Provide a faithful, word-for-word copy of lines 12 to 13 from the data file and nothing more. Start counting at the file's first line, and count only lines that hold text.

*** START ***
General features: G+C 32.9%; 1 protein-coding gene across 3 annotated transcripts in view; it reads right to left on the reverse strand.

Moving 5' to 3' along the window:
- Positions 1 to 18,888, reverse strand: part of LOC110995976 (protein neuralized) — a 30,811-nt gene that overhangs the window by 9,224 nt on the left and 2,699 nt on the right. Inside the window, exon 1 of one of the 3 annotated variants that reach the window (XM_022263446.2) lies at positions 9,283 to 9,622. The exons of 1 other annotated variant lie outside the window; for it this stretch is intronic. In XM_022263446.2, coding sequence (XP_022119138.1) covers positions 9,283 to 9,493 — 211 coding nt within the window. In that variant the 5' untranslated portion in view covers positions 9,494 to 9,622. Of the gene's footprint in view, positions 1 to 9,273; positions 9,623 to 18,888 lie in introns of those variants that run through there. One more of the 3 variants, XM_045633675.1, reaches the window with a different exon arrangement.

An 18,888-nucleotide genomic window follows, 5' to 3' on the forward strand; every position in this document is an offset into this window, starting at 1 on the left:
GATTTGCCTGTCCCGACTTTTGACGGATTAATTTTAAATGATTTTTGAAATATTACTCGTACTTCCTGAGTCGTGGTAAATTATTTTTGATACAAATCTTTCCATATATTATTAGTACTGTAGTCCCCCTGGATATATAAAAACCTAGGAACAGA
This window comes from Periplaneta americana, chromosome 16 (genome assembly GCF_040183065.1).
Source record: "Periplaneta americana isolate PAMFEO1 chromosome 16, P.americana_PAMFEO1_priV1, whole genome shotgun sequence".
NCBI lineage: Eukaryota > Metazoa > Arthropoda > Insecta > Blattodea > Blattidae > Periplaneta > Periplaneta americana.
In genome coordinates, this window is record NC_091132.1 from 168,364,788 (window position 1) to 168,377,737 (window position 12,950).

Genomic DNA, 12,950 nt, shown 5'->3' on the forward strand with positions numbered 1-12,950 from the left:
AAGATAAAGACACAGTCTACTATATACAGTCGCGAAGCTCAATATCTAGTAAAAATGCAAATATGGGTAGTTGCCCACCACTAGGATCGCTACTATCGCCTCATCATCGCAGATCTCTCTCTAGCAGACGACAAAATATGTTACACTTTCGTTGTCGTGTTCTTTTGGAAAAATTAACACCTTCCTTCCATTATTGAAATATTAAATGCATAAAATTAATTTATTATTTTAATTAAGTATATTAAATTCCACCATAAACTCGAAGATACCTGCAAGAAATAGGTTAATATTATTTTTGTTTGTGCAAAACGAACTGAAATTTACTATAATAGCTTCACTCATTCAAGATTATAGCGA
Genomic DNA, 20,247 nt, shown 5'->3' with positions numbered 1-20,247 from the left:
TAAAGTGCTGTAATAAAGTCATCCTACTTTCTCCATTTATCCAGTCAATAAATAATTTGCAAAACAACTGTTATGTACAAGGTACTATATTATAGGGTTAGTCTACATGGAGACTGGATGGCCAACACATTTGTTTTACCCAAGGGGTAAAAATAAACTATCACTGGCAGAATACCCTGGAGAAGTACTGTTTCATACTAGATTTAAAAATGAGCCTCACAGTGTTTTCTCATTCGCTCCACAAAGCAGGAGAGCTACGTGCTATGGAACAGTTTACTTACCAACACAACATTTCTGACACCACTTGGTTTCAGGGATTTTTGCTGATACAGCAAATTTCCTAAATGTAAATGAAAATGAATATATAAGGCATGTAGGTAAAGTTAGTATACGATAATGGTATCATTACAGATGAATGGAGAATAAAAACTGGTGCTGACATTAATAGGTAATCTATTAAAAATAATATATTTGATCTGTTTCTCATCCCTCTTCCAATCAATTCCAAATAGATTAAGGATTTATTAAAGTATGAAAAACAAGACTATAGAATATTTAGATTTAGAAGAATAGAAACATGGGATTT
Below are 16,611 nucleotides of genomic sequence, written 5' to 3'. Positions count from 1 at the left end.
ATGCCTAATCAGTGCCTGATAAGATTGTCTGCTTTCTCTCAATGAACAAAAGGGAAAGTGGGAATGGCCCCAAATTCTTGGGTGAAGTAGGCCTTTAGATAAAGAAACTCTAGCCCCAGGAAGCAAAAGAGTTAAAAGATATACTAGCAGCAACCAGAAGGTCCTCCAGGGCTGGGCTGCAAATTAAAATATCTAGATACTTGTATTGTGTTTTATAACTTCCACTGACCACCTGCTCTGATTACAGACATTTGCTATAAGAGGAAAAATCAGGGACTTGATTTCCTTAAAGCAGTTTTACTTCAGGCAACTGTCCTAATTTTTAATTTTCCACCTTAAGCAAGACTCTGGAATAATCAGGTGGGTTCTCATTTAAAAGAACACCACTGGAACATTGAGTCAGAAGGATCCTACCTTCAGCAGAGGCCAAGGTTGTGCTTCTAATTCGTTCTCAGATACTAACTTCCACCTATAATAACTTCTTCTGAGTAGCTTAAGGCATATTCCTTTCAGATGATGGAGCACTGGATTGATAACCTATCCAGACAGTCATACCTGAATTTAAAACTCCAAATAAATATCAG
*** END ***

Genomic DNA, 20,247 nt, shown 5'->3' with positions numbered 1-20,247 from the left:
TAAAGTGCTGTAATAAAGTCATCCTACTTTCTCCATTTATCCAGTCAATAAATAATTTGCAAAACAACTGTTATGTACAAGGTACTATATTATAGGGTTAGTCTACATGGAGACTGGATGGCCAACACATTTGTTTTACCCAAGGGGTAAAAATAAACTATCACTGGCAGAATACCCTGGAGAAGTACTGTTTCATACTAGATTTAAAAATGAGCCTCACAGTGTTTTCTCATTCGCTCCACAAAGCAGGAGAGCTACGTGCTATGGAACAGTTTACTTACCAACACAACATTTCTGACACCACTTGGTTTCAGGGATTTTTGCTGATACAGCAAATTTCCTAAATGTAAATGAAAATGAATATATAAGGCATGTAGGTAAAGTTAGTATACGATAATGGTATCATTACAGATGAATGGAGAATAAAAACTGGTGCTGACATTAATAGGTAATCTATTAAAAATAATATATTTGATCTGTTTCTCATCCCTCTTCCAATCAATTCCAAATAGATTAAGGATTTATTAAAGTATGAAAAACAAGACTATAGAATATTTAGATTTAGAAGAATAGAAACATGGGATTT